What is Fasting?
Fasting was made popular with the BBC documentary in 2012 on the 5:2 diet. There are a few different approaches to fasting.
- The 5:2 diet proposes 5 days of ‘normal’ eating followed by 2 days of ‘fasting’ with an intake of only 500kcal for women and 600kcal for men.
- An Alternate Day Fast suggests complete fasting for 24 hours on 2 to 6 days a week, with ‘normal’ intake on other days.
- There are many religious fasts undertaken at special times of the year, that restrict certain types of foods or food from sunrise to sunset as seen in the holy month of Ramadhan.
- The final fasting type of diet to consider is a Time-Restricted Diet, which allows eating to occur within an 8-to-12-hour time frame. This is often called Intermittent Fasting.
What are the Benefits of Intermittent Fasting?
Time-restricted eating in an 8 to 12-hour window or intermittent fasting, has evidence that it can help support
- Weight and body-fat reduction,
- Reduction in cardiovascular diseases,
- Reduction in ‘bad’ cholesterol, blood pressure, chronic inflammation in the body
- Support blood glucose dysregulation and reduce the risk of diabetes.
So that is great – let’s fast!
What’s the Downside of Fasting? / Can Everyone Fast?
Fasting in the morning when we need energy from our diets to ‘power’ our day can lead to fatigue, dizziness, and a bad mood, leading to issues like reactive hypoglycemia. So, not eating until lunchtime may be counterproductive.
Excessive fasting during the day can indeed cause, hormonal imbalance and should never be attempted by children, pregnant women, and anyone doing any kind of physical activity.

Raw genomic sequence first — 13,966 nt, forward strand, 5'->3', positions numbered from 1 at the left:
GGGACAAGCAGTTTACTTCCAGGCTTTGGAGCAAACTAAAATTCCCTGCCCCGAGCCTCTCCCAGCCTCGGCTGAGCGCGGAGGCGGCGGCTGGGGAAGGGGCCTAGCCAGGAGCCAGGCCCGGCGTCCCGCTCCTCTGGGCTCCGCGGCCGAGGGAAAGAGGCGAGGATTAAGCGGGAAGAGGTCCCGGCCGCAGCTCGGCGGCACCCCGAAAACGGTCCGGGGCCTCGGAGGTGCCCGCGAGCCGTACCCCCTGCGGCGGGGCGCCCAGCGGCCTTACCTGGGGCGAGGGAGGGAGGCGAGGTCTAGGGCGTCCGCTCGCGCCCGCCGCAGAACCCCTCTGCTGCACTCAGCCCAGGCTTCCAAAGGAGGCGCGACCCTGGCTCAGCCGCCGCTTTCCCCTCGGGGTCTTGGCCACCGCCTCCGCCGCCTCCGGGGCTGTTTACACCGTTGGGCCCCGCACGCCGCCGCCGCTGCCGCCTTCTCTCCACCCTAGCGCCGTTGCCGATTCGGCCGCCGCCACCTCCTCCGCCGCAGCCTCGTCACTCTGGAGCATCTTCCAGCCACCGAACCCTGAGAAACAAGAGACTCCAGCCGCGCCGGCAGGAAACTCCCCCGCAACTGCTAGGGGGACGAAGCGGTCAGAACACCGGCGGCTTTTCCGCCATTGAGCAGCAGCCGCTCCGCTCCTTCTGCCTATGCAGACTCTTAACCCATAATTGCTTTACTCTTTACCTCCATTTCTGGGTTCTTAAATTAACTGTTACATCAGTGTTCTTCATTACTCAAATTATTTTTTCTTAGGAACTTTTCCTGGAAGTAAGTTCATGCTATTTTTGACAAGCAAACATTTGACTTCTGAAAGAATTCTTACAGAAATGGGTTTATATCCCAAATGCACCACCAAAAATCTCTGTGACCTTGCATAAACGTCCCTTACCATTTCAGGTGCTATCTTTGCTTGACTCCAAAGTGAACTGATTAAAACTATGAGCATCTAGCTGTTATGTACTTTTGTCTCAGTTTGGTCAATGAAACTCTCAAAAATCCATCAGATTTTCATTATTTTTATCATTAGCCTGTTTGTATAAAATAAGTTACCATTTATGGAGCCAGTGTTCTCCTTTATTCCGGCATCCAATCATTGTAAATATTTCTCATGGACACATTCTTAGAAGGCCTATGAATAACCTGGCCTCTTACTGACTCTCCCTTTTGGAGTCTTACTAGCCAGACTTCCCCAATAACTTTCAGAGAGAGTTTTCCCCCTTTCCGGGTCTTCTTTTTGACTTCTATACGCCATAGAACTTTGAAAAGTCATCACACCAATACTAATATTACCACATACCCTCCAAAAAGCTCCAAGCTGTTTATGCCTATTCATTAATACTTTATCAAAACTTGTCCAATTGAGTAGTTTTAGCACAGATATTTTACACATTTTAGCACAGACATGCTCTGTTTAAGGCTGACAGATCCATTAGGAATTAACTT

So, what is Chrono-Nutrition?
Chrono-nutrition (or chronological nutrition) is fasting, but it is designed around eating with the sun! A circadian rhythm, or circadian cycle, is a natural, internal process that regulates our sleep–wake cycle every 24 hours. The ‘Big- Breakfast Study’ in the UK showed that our circadian rhythm, and when we eat what we eat, can have a significant effect on our weight and other health issues. This idea of ‘chrono-nutrition’ makes sense when you think of the light-dark cycles that govern our life.
What Do I Eat & When?
Breakfast = In the morning when there is a higher secretion of digestive enzymes, eat a meal including fats and protein is the recommendation (think an omelette or frittata with veggies).
Lunch = At Noon, other digestive enzymes are secreted, favouring the digestion of proteins into the body, therefore at lunch have a meal again with protein, and low glycaemic index (GI) carbohydrates, like whole grains or legumes and vegetables.
Snacks = In the afternoon, there is a peak of other hormones and a slump of energy levels, so a snack at this time is a great way to stop any energy dips. Have a snack with complex carbohydrates, like a handful if nuts and a piece of fruit (apple slices with nut butter?).
Dinner = A lighter dinner as early as possible made with vegetables or salad and lean protein is recommended because we have less digestive activity at night-time.
How to Fast Safely and Effectively
The idea is to eat breakfast and have a longer time without food at the end of the day, until breaking the fast the next day with breakfast. Eating in an 8-hour window and fasting for 16 hours (from 4pm to 8am the next day) is ideal but if that is unrealistic, try 10:14 – eating for 10 hours (8am to 6pm) and fasting for 14 hours.
To start working towards restricting your eating window, you might like to try to eat in a 12-hour window, from 8am to 8pm. Then each week as you get more used to the idea, try to have a shorter and shorter window, where you can have breakfast by 8am and finish eating for the day around 4 or 5pm?
If eating in a 12-hour window is what you can manage, there is still benefits to a 12-hour overnight fast. Try eating breakfast like a Queen, lunch like a Princess and dinner like a pauper!
For more support on fasting, you are welcome to book online at https://handcraftedhealth.com.au/online-booking/